St. Aubin Real Estate is an independent, full service independent real estate company serving families in Southeastern Michigan. Our president and owner, Edwin St. Aubin, is among the premier agents in the country. Our company has survived – and thrived – through nearly 40 years of shifting markets. As an independent brokerage, we make our own decisions; no out-of-state corporate office runs our business! Through hard work, we have become the most trusted agent to thousands of families in Metro Detroit, and each family has helped to shape our company, and our values.
We provide customized, professional guidance, to help you through one of the most important decisions of your life. Currently, we have 4 independent, licensed realtors, and a skilled support staff, at your service. Our goal was never to become the biggest; we only want to be the best.
Real Estate Allstar Top 5%
Quality Service Award
Century 21 Worldwide
Century 21 Masters Hall Of Fame
20 Million Dollar Club
Double Centurion Award
Grand Centurion Award
Business Degree Walsh College
Michigan Associate Broker License
Michigan Broker License
National Association of Realtors
Michigan Consolidated Board of Realtors
Board of Directors Member
Edwin St. Aubin is justifiably proud of three centuries of family roots in Detroit. The St. Aubin family was among the original founding families of the city. To this day, there is a street running through downtown that bears the family name.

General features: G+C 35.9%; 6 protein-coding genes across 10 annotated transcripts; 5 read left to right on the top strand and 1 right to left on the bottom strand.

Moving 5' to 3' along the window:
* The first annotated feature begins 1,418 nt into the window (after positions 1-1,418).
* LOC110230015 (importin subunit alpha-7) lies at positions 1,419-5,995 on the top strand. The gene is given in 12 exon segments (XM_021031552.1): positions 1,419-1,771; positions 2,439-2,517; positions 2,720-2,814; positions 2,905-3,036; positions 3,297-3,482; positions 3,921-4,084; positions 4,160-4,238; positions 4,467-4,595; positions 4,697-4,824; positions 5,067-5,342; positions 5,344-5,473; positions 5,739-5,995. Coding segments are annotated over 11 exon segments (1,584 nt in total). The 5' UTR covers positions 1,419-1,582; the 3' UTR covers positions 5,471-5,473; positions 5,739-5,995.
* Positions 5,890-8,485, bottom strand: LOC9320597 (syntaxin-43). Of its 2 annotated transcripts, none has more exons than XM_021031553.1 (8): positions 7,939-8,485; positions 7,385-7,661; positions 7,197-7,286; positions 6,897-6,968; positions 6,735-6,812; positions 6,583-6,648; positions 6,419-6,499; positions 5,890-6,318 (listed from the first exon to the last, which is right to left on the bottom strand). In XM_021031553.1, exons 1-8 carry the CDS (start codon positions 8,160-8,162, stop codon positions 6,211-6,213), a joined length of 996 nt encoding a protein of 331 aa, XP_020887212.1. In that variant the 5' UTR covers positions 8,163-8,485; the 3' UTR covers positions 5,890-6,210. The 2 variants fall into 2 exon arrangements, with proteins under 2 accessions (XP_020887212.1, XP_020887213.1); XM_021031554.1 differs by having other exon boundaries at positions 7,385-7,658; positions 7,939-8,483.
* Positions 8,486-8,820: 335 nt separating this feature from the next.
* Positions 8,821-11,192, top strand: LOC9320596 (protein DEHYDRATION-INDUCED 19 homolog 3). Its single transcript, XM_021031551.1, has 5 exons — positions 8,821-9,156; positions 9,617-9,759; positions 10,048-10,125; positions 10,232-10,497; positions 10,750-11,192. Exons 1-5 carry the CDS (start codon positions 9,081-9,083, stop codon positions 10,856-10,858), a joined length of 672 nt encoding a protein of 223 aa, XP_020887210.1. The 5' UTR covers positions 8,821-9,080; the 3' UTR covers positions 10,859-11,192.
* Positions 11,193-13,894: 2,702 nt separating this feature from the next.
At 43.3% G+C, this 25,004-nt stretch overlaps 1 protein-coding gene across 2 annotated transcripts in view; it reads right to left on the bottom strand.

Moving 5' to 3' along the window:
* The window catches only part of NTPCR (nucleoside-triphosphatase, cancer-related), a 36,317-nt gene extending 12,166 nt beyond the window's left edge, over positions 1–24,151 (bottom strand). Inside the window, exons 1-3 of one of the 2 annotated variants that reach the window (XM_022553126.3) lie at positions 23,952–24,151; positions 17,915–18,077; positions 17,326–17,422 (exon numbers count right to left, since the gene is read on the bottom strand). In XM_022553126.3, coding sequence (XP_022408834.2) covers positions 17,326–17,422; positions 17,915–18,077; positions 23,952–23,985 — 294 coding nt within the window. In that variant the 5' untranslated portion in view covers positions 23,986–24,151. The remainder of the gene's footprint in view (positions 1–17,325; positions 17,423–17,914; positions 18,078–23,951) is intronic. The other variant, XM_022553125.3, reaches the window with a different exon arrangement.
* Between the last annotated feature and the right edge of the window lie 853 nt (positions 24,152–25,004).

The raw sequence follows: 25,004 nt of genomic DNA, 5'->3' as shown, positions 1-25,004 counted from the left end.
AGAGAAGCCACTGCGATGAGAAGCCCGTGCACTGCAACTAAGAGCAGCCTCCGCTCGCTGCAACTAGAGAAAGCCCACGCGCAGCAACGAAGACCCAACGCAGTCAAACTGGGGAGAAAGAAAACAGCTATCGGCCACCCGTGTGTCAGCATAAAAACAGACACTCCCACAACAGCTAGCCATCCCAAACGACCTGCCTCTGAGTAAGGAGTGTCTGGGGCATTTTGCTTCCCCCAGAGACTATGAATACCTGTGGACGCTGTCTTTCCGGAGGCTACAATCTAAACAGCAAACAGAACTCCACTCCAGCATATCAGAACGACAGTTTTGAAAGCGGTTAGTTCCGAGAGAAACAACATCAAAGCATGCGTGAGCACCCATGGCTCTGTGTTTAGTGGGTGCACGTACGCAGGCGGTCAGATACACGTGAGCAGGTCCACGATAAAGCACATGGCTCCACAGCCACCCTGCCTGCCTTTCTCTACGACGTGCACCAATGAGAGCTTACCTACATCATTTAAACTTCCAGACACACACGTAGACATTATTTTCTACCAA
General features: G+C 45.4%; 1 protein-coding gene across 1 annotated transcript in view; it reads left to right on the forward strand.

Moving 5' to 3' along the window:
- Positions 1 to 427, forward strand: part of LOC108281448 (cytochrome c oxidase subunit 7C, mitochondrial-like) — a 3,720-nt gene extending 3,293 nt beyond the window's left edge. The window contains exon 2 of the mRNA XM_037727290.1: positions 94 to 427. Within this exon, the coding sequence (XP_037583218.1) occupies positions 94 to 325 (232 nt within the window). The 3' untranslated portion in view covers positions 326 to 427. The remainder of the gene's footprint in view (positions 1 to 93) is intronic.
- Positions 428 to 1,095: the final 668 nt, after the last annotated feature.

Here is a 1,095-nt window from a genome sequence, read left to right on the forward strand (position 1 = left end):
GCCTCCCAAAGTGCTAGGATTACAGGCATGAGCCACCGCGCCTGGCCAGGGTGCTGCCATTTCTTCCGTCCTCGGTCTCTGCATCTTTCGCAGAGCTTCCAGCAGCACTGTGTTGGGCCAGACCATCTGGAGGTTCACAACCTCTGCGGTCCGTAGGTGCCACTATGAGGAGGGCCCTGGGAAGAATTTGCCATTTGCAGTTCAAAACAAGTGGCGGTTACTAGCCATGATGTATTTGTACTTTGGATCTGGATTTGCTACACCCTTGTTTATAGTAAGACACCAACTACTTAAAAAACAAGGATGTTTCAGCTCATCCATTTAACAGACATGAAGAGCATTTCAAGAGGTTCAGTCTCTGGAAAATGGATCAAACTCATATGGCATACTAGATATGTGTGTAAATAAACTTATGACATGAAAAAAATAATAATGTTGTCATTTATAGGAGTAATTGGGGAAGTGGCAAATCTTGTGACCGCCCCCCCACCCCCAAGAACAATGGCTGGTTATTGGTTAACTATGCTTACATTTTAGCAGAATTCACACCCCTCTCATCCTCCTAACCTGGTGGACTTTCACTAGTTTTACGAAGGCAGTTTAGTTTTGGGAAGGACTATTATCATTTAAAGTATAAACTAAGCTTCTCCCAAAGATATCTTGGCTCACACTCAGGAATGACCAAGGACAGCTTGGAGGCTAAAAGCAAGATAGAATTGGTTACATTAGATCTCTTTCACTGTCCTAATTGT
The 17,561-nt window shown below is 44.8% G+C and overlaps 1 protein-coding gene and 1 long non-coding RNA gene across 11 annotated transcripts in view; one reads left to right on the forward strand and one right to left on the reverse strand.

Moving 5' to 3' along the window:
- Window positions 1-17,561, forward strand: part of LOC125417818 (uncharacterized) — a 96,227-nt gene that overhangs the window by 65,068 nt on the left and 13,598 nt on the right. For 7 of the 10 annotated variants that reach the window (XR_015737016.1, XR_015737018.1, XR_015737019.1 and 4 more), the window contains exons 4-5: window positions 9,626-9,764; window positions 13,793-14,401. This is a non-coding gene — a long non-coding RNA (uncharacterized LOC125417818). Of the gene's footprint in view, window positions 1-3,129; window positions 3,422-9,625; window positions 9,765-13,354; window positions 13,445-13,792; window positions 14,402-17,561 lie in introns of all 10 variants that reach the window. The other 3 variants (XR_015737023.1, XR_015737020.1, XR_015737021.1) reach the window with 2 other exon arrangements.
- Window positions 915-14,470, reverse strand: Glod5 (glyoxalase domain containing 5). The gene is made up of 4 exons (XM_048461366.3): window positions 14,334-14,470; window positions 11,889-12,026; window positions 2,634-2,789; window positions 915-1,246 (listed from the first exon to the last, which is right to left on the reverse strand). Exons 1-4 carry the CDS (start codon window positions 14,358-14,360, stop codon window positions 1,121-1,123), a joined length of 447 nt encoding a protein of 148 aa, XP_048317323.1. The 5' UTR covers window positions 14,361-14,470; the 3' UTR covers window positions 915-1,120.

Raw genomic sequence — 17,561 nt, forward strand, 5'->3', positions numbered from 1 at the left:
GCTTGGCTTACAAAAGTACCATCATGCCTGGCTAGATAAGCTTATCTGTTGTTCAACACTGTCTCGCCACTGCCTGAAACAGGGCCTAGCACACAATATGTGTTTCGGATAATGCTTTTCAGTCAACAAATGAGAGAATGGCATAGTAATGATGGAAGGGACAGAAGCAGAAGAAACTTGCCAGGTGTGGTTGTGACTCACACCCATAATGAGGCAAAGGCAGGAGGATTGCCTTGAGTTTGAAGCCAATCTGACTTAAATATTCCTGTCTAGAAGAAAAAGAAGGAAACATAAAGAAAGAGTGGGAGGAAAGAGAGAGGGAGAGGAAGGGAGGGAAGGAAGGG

John Casse dit. St. Aubin was born in France, in 1659, and became a sailor. As a young man, he migrated to Canada. When Antoine De La Mothe de Cadillac was looking for men to establish Fort Pontchartrain at Detroit, John signed on. Cadillac and his party landed at Detroit on July 24, 1701, and laid the foundation of our present city. John Casse dit St. Aubin died at the age of 100, and was buried in Detroit on February 27, 1759.
1701: Cadillac’s Village, Detroit, MI. First called Fort Pontchartrain.
St. Aubin’s home inside the Fort (red dot).
Early eighteenth-century Ottawa warrior. The Ottawa were an important part of the Detroit community from 1702 to 1763.
Mackinac state historic parks
Above are maps of the original St. Aubin Farm and it’s outline over an existing Detroit street map.
The farm consisted of several contiguous parcels owned by the St. Aubin family extending from the river back to Alexandrine and bordered by Chene & Riopelle approximately 940 acres.
Plan of the Detroit river and the fort of Detroit detail in 1749.
Collection: Chicago historical society
Edwin’s Grandfather (bow tie) at Detroit job site March 17th 1919.
This is Edwin’s Grandfather (white pants) in his early 20’s in front of his office building circa 1917. His was one of the first plumbing and heating companies in Detroit.
River view of Detroit in 1794.
Burton historical collection, Detroit public library.
The sign shown below was discovered by a Detroit Edison worker several years ago in a loft above a garage on St. Aubin street. It turns out that at the begining of the early 1900’s my grandfather Edwin was selling what remained of the St. Aubin farm and homestead.